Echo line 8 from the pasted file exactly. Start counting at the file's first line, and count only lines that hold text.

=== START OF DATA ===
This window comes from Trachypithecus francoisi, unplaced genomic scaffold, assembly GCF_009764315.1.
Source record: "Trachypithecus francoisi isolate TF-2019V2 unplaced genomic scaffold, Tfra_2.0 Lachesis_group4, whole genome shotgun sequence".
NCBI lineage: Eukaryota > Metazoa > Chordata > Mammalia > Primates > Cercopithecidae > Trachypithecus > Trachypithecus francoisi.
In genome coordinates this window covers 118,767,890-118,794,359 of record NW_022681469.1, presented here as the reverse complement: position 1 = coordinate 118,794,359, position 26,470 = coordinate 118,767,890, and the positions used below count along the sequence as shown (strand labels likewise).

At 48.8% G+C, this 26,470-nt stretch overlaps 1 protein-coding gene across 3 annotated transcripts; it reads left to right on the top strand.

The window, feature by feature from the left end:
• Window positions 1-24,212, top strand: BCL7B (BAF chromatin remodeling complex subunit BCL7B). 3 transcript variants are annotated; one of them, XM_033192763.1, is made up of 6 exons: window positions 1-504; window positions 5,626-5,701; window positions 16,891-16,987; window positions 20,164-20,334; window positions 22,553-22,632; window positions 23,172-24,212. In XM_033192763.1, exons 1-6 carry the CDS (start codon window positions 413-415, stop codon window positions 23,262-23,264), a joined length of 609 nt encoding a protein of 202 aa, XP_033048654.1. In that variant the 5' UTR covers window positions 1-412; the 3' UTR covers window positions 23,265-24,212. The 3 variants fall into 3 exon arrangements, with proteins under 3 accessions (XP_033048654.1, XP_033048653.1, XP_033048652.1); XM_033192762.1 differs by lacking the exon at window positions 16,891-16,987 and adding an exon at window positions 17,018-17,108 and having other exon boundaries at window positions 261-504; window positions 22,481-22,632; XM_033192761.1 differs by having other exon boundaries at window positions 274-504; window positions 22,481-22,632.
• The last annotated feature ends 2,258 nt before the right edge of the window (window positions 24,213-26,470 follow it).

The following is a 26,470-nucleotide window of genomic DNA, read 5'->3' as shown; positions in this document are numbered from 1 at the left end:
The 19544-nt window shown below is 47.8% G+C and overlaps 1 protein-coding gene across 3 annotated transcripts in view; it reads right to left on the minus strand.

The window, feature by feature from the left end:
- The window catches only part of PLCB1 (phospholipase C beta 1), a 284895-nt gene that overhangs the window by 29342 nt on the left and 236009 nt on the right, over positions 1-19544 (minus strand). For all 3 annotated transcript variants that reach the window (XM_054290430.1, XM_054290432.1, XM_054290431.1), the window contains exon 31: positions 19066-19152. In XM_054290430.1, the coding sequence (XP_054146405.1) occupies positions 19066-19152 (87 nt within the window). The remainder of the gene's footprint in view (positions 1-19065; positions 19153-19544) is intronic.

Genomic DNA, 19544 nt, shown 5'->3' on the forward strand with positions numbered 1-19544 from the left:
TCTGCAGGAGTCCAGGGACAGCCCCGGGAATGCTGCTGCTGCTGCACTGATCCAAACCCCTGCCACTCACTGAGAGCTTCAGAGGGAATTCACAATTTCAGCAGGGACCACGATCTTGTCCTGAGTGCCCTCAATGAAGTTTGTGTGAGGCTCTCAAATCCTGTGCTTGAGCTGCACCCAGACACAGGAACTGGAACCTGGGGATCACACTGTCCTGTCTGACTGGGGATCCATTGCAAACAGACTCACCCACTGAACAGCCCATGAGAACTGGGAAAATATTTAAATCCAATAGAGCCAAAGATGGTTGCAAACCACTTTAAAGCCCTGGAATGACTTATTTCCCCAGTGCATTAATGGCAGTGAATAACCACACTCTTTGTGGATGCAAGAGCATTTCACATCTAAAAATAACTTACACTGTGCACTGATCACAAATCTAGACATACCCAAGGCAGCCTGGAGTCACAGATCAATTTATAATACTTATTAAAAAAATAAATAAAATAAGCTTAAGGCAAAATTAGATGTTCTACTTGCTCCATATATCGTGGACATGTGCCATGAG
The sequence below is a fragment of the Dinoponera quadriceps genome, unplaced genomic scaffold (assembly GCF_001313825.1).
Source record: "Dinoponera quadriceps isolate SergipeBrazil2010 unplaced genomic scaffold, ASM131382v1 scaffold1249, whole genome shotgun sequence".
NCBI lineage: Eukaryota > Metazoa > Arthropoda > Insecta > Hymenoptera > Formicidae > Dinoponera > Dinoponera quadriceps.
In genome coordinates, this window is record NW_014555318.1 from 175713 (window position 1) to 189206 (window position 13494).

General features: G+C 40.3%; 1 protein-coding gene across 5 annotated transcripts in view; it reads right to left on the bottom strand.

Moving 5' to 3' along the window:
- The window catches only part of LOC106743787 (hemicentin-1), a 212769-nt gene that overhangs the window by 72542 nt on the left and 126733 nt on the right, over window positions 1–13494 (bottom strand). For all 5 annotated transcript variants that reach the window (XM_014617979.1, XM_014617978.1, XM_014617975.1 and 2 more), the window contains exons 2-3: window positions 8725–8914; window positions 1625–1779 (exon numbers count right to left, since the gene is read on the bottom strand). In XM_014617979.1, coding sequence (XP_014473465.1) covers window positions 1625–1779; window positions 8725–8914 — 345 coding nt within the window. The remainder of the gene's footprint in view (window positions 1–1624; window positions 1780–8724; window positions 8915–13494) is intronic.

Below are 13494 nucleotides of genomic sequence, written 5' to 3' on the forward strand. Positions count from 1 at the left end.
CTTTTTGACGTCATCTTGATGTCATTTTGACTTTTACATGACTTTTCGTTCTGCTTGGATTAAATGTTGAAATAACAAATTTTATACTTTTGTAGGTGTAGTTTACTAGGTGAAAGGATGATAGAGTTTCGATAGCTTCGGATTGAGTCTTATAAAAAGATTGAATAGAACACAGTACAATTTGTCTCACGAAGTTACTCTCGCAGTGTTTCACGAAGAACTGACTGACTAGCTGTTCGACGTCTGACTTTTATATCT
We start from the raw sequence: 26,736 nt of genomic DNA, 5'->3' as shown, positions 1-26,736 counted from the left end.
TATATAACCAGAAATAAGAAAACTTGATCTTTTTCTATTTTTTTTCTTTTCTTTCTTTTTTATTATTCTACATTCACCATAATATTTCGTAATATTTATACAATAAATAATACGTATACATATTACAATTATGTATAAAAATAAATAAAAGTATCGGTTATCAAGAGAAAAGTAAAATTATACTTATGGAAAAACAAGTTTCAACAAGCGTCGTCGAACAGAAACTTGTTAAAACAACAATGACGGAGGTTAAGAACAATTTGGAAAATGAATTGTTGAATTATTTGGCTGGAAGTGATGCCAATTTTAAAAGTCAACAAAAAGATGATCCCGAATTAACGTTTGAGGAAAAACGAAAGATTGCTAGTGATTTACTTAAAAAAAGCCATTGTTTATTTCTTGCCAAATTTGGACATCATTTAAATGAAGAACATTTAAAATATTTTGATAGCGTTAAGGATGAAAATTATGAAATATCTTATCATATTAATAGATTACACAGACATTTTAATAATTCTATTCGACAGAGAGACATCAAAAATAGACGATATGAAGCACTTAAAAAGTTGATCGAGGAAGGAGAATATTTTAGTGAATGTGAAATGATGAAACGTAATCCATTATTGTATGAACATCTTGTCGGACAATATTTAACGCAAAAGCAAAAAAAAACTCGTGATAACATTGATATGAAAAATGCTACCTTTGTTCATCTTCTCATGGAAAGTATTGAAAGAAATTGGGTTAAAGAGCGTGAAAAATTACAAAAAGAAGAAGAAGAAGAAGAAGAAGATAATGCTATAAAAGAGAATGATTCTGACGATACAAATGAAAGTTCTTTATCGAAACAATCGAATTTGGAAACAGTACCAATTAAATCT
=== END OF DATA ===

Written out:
• The last annotated feature ends 2,258 nt before the right edge of the window (window positions 24,213-26,470 follow it).